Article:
We mostly use for to program external iterators. But internal iteration involves many specialized tools like filter(), map(), flatMap(), reduce(), and so on. Much like the way a professional mechanic uses different specialized tools to fix a car, and doesn’t settle for just a hammer, in functional programming we use a combination of the right tools for different tasks. The Kotlin standard library provides plenty of higher-order functions for internal iteration. We’ll visit some of the most commonly used functions.

filter, map, and reduce

filter(), map(), and reduce() are the three amigos of functional programming; they are fundamental functions used as internal iterators. The filter() function picks certain values from a given collection while dropping the others. The map() function transforms the values in a collection using a given function or lambda. Finally, the reduce() function performs a cumulative operation on the elements, often to arrive at a single value. All these functions perform their operations without mutating or changing the given collection—they return a copy with the appropriate values.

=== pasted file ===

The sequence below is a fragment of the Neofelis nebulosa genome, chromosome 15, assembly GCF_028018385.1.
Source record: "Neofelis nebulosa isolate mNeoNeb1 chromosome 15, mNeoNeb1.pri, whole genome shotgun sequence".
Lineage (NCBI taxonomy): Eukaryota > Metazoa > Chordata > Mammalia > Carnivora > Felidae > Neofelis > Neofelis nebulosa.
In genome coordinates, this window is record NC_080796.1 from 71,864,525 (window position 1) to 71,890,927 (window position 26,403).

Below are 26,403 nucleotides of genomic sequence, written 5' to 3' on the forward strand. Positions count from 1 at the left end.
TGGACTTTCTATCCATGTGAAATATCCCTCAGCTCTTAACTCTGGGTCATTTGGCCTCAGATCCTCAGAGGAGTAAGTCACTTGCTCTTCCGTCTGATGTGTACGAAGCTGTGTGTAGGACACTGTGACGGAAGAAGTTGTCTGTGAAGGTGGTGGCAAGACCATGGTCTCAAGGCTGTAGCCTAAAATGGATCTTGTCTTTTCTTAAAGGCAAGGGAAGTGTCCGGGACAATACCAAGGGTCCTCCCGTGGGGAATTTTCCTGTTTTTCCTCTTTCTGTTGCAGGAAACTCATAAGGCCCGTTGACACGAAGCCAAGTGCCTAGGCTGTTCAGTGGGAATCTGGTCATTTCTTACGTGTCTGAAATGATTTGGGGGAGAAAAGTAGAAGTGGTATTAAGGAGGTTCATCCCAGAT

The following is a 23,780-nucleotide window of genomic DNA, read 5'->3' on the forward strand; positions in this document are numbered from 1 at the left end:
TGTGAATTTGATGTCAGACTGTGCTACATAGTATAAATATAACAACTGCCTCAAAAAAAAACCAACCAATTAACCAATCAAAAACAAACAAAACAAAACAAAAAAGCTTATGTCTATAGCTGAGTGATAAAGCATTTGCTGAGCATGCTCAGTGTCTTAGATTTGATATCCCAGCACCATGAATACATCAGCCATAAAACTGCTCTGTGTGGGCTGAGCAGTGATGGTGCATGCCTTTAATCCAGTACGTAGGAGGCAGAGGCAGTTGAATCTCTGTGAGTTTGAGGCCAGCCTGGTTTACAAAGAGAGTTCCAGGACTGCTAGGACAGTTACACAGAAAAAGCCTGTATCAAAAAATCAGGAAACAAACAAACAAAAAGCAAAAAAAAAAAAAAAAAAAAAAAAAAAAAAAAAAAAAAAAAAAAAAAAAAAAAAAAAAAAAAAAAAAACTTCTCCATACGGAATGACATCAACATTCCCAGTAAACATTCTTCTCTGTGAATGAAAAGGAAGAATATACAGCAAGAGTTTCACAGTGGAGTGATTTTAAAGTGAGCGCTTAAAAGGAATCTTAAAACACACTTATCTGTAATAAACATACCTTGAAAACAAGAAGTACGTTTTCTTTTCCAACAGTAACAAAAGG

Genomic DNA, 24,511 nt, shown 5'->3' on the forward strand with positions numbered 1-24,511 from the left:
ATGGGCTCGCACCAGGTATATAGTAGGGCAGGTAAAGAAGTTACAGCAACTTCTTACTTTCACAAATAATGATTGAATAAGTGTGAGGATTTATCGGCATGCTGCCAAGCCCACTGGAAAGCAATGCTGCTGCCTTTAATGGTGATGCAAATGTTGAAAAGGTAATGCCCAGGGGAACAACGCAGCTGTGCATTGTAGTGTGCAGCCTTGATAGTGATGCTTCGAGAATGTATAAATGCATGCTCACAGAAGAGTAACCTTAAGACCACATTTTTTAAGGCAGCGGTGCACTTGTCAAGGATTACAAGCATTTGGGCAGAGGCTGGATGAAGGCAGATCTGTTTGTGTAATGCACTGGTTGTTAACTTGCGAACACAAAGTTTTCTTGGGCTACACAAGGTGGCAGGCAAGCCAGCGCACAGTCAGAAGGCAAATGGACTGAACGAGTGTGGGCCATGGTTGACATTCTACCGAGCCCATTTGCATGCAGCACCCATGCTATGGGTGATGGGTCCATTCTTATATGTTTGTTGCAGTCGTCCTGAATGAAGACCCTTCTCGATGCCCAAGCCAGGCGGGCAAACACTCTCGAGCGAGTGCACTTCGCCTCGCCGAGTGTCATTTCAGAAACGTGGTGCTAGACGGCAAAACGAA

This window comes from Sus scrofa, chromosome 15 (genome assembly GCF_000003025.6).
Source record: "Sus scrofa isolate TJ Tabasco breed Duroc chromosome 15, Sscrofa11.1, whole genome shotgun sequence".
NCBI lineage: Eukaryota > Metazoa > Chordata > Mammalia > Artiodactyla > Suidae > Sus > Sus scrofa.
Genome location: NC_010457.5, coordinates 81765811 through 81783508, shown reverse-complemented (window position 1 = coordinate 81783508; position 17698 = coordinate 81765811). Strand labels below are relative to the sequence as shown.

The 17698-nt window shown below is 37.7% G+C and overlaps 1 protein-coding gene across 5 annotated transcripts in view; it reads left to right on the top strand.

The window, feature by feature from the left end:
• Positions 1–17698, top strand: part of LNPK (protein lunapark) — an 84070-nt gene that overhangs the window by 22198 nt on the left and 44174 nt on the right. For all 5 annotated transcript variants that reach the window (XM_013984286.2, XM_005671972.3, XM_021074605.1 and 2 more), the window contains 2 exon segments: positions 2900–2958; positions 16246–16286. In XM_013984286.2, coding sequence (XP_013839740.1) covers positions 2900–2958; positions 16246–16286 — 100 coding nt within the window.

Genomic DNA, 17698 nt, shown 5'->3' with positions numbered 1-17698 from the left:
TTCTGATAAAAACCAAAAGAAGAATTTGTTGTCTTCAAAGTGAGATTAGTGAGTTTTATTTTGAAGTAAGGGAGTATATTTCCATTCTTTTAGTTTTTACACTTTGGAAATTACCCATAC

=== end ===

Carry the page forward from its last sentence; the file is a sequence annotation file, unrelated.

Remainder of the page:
The size of the collection returned by filter() may vary from 0 to n where n is the number of elements in the original collection. The result is a sub-collection; that is, the values in the output collection are values present in the original collection. The lambda passed to filter() is applied on each element in the original collection. If and only if the lambda returns true, when evaluated for an element, the element from the original collection is included in the output collection.

The size of the collection returned by map() is the same as the original collection. The lambda passed to map() is applied on each element in the original collection, and the result is a collection of these transformed values.

A lambda passed to both filter() and map() takes only one parameter, but a lambda passed to reduce() takes two parameters. The first is an accumulated value and the second is an element from the original collection. The result of the lambda is the new accumulated value. The result of reduce() is the result of the last invocation of the lambda.

An example will help to illustrate the behavior and purpose of these three functions. For that, let’s start with a Person class and a people collection with some sample values.

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